Friday, November 13, 2015

#REVIEW: A Cup of Dust by Susie Finkbeiner

Title: A Cup of Dust
Author: Susie Finkbeiner
Series: none
Publisher: Kregel
Published date: October 27, 2015
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Synopsis: Where you come from isn't who you are
Ten-year-old Pearl Spence is a daydreamer, playing make-believe to escape life in Oklahoma's Dust Bowl in 1935. The Spences have their share of misfortune, but as the sheriff's family, they've got more than most in this dry, desolate place. They're who the town turns to when there's a crisis or a need―and during these desperate times, there are plenty of both, even if half the town stands empty as people have packed up and moved on.
Pearl is proud of her loving, strong family, though she often wearies of tracking down her mentally impaired older sister or wrestling with her grandmother's unshakable belief in a God who Pearl just isn't sure she likes.
Then a mysterious man bent on revenge tramps into her town of Red River. Eddie is dangerous and he seems fixated on Pearl. When he reveals why he's really there and shares a shocking secret involving the whole town, dust won't be the only thing darkening Pearl's world.
While the tone is suspenseful and often poignant, the subtle humor of Pearl's voice keeps A Cup of Dust from becoming heavy-handed. Finkbeiner deftly paints a story of a family unit coming together despite fractures of distress threatening to pull them apart.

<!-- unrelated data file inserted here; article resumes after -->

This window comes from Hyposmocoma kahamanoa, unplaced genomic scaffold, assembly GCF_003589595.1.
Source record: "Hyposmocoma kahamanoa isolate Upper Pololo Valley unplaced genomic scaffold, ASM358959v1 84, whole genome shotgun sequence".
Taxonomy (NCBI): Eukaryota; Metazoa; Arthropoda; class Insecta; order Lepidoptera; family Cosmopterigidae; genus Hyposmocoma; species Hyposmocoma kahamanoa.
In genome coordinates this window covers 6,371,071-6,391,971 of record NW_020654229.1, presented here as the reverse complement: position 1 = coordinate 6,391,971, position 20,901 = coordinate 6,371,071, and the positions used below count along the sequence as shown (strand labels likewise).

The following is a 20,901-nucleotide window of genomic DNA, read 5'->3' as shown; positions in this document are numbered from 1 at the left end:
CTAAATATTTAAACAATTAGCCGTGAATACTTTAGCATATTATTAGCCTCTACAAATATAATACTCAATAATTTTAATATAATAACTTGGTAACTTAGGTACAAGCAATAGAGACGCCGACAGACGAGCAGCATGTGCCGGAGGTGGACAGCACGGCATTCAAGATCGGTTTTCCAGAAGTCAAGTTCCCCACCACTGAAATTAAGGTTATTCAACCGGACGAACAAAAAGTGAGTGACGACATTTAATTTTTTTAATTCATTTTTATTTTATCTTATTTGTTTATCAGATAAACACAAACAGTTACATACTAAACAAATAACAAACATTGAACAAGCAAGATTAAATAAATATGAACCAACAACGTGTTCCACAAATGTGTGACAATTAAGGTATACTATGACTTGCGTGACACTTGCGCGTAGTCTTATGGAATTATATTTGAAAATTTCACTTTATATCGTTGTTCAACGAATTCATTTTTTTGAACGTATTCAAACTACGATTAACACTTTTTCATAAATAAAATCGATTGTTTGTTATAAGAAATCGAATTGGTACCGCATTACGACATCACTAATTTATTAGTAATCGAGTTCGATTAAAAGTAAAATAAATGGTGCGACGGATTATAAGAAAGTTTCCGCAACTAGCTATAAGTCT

My rating: 5 stars

My review: I received a copy of the book in exchange for an honest review. The entire time I read this book, it kept reminding me of To Kill A Mockingbird.: the way the author was able to pull the reader into the pure simplicity of a 10 year old's mind as she experiences the Great Depression in the midst of the Dust Bowl of the United States. This book allows the reader to experience this time period and place in such vivid detail, without bogging the reader down. I was able to immerse myself and appreciate the strength and resilience of a people that struggled with day to day living in such harsh conditions of poverty and drought.
I really think this book could become a modern day classic in our schools.

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